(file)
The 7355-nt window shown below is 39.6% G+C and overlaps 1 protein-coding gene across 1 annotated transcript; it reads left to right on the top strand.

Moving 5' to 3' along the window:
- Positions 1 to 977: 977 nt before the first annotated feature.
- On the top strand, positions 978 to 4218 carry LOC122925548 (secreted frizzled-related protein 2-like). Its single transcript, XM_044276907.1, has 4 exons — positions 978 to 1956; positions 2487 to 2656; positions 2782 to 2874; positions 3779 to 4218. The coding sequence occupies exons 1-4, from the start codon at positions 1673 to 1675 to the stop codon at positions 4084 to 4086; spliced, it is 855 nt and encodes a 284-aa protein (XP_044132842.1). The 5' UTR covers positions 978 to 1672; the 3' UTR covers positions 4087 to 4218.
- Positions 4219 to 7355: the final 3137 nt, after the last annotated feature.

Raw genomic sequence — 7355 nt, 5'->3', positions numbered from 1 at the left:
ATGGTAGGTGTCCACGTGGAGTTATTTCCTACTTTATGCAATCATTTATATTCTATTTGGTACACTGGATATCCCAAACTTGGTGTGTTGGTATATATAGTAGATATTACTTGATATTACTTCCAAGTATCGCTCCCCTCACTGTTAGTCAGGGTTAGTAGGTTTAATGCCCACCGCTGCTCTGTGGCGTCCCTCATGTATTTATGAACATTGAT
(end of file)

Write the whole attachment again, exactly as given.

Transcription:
The 7355-nt window shown below is 39.6% G+C and overlaps 1 protein-coding gene across 1 annotated transcript; it reads left to right on the top strand.

Moving 5' to 3' along the window:
- Positions 1 to 977: 977 nt before the first annotated feature.
- On the top strand, positions 978 to 4218 carry LOC122925548 (secreted frizzled-related protein 2-like). Its single transcript, XM_044276907.1, has 4 exons — positions 978 to 1956; positions 2487 to 2656; positions 2782 to 2874; positions 3779 to 4218. The coding sequence occupies exons 1-4, from the start codon at positions 1673 to 1675 to the stop codon at positions 4084 to 4086; spliced, it is 855 nt and encodes a 284-aa protein (XP_044132842.1). The 5' UTR covers positions 978 to 1672; the 3' UTR covers positions 4087 to 4218.
- Positions 4219 to 7355: the final 3137 nt, after the last annotated feature.

Raw genomic sequence — 7355 nt, 5'->3', positions numbered from 1 at the left:
ATGGTAGGTGTCCACGTGGAGTTATTTCCTACTTTATGCAATCATTTATATTCTATTTGGTACACTGGATATCCCAAACTTGGTGTGTTGGTATATATAGTAGATATTACTTGATATTACTTCCAAGTATCGCTCCCCTCACTGTTAGTCAGGGTTAGTAGGTTTAATGCCCACCGCTGCTCTGTGGCGTCCCTCATGTATTTATGAACATTGAT